Cacio e pepe , together with the real Roman Carbonara, Gricia and Amatriciana, is one of the 4 sacred monsters of Italian and Roman culinary culture in particular. It is certainly the best known dish of Lazio cuisine.

I know what you are thinking: "cacio e pepe in a blog for lactose intolerant?". Yes, we are not kidding you, the famous Cacio e pepe can also be eaten and enjoyed by those who suffer from lactose intolerance : we explain why in this article very well.

Basically, we know that it may seem like a paradox but it is scientifically proven, not all cheeses contain lactose! Cheeses with a long maturation (30-40 months) naturally lose their dose of lactose.

In this way, cheeses such as Parmigiano Reggiano, Grana Padano and Pecorino Romano (which are the most used in the preparation of the Cacio e pepe sauce), if properly seasoned, can be safely used and consumed by intolerant people.

How is it possible? Quite simply, the lactose present with aging is transformed into lactic acid and so the cheese can be eaten by most of the intolerant.

Clearly the level of sensitivity is subjective and we recommend trying small quantities of these cheeses before enjoying a whole Cacio e pepe.

To get around and feel more relaxed, you can always take a tablet of Lactosolution 15 minutes before eating your tasty meal.

Cacio e pepe, an apparently banal dish, however, hides some pitfalls that many are unknown to but thanks to some of our secrets and advice, which we will soon reveal, you will be able to make a great impression at the table with your friends and relatives .

Everyone is capable of making a Cacio e pepe; few, however, are able to make a truly amazing and creamy one using only cheese. We will teach you a few tricks if you keep reading.

As you may have learned, all you need is good aged pecorino and pepper in degrees that we are going to split.

Here you will find the list of ingredients to use, which are easy to find, but must be of the highest quality:

Ingredients for 4 people:

  • Alternatively, 100g of pecorino and 100g of aged Parmesan.
  • Crushed BLACK PEPPER in grains - 2 tablespoons
  • SALT to taste

We immediately reveal two secrets regarding pepper:

  1. absolutely do not use the already ground pepper powder! Buy the peppercorns and split them using a mortar or, if you don't have it, wrap the grains inside a sheet of home paper and break them using a hammer or a rolling pin.
  2. Pepper shouldn't just be put on pasta once cooked. The pepper must first be toasted in a pan to release all its flavors , then it must be dissolved in the cooking water so that the water itself takes on the aromas of the pepper.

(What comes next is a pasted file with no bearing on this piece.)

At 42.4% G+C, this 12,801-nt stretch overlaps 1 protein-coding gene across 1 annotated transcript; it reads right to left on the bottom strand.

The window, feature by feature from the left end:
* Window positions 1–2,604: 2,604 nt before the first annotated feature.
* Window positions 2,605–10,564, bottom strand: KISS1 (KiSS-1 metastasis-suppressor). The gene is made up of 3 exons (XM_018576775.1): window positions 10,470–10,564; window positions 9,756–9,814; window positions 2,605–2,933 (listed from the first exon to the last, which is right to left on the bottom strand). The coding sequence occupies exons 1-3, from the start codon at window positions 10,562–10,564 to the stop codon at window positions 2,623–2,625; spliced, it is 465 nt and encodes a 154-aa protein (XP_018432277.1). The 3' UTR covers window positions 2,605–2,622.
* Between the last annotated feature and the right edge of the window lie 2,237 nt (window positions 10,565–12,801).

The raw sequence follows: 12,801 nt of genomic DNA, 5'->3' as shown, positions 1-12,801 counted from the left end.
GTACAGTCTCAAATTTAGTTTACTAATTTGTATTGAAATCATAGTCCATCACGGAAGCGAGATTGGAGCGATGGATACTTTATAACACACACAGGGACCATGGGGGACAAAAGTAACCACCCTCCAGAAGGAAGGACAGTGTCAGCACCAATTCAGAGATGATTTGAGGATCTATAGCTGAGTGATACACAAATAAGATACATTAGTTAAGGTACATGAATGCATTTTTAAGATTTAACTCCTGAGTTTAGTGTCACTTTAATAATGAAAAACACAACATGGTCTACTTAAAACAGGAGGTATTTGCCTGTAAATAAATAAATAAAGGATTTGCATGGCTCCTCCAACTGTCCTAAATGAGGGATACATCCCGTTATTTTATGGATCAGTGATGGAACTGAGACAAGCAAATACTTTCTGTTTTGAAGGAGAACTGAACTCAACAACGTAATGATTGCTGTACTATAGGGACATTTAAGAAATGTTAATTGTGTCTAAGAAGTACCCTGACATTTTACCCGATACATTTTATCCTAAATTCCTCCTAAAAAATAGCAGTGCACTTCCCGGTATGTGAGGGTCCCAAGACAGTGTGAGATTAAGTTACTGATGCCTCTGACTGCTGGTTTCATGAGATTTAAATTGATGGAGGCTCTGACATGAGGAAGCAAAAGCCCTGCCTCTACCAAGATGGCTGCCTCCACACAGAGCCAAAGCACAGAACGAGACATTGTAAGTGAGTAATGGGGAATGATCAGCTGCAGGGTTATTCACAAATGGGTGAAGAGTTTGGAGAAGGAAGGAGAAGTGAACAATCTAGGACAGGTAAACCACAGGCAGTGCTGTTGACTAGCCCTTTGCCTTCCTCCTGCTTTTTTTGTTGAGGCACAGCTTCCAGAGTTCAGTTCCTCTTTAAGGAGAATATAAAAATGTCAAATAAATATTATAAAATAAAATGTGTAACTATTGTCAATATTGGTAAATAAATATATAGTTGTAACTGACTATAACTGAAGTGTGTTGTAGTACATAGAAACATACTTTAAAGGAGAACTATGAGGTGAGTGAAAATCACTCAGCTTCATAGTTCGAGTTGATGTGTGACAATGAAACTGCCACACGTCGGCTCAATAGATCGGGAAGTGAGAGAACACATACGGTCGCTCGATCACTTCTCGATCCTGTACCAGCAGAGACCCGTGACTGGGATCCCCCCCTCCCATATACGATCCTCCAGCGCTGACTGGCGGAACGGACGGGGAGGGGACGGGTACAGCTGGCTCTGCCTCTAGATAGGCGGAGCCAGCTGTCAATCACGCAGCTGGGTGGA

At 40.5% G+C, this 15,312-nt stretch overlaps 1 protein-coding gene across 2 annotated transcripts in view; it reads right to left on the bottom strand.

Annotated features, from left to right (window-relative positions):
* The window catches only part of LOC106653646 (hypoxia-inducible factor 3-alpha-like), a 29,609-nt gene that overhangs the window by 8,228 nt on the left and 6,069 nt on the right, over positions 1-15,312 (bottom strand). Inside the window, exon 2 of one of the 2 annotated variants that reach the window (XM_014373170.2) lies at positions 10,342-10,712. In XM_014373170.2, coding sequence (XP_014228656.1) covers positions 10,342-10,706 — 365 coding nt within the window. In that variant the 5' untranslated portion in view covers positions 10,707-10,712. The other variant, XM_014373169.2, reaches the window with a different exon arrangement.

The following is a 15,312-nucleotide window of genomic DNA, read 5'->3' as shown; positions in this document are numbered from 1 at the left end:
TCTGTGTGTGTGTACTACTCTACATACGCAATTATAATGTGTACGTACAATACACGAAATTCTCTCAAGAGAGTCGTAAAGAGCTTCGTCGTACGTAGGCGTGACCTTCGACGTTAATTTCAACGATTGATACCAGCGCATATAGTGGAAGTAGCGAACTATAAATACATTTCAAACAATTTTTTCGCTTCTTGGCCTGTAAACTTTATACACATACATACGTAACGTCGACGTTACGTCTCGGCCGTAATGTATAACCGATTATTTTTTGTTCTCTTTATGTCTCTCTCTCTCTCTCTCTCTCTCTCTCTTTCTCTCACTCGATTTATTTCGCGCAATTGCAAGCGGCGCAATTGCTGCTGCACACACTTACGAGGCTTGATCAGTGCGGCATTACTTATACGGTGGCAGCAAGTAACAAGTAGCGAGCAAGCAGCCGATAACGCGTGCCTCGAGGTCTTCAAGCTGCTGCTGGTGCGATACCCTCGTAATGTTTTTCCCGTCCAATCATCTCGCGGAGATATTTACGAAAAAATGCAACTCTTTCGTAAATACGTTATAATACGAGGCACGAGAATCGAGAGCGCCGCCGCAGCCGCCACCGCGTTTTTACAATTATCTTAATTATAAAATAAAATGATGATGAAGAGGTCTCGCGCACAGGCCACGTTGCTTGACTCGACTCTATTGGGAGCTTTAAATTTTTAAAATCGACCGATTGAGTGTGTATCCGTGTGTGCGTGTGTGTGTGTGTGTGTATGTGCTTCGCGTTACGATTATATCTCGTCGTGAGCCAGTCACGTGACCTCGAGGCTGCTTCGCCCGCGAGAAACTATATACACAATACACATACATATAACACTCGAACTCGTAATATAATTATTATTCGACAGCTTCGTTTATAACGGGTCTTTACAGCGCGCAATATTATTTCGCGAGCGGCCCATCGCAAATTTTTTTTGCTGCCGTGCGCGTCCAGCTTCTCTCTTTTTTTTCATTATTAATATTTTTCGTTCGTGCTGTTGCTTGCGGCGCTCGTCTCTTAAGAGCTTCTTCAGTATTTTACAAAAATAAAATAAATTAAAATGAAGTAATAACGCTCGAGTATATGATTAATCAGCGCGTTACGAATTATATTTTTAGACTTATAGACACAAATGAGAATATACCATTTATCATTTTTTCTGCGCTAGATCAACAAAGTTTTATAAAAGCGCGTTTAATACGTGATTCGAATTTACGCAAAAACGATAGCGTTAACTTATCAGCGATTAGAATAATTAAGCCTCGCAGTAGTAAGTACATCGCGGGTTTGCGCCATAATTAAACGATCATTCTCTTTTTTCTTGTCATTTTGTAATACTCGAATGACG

Let's proceed.


  1. First of all, to prepare a perfect cheese and pepper, you need to start by roasting the peppercorns . Collect the peppercorns in a mortar and crumble them with a pestle or alternatively, take a cutting board and mash them with a rolling pin or a meat grinder. The pepper will be ready when it is reduced to a coarse powder.
  2. Meanwhile, bring a pot of water to a boil , add salt and dip the spaghetti in it.
  3. Once completed, pour half the pepper into a pan and turn the heat on to medium power. The pepper will be toasted when you smell the pepper coming out of the pan. This will take a couple of minutes.
  4. Once the pepper has been toasted, it is time to blend it . Take two large ladles of cooking water and add them to the pan containing the pepper. Do not worry if you see bubbles emerge, it is nothing more than the starch of the pasta. This way the pepper will begin to melt slightly. Keep the heat medium for this step.
  5. While the pasta is cooking and the pepper makes its own in the pan, we prepare the sauce, which can be made up of: 100% aged pecorino or, alternatively, 50% aged parmesan and 50% aged pecorino.
  6. Add the grated cheese in a bowl , add half the pepper you left aside and add very little cooking water at a time and mix vigorously with a teaspoon until you get a thick and consistent cheese paste. To be clear, you will get the right consistency when, if you overturn the container with the cream cheese inside, it does not come off but remains well thickened in the container.
  7. Two or three minutes before the end of cooking, drain the spaghetti and transfer them to the pan with the pepper and finish cooking the spaghetti by adding, if necessary, another ladle of boiling water.
  8. At this point , continue to move the spaghetti with kitchen tongs to make it breathe. This process will help in the formation of the cream.
  9. Monitor the humidity of the pasta in the pan continuously; if you see that it dries too much, add more cooking water (continuing to oxygenate the pasta from time to time with the tongs).
  10. Once the pasta is al dente, move the pan off the heat so that the temperature drops slightly . Too hot a pan temperature will cause the cheese mixture to tear.
  11. When it has cooled slightly, pour the pecorino (or parmesan) sauce directly on the pasta, together with a drop of cooking water.
  12. At this point , mix the mixture well with tongs and if you see that the dish is still too thick, continuously add cooking water until the desired creaminess is reached.

The mix of cooking water and pecorino sauce, thanks also to the oxygenation process carried out with the tongs, will make you magically obtain a super cream that will wrap your spaghetti.

Serve and enjoy them still hot.

Enjoy your meal!

See the author's articles
Luca Amedeo Paiano

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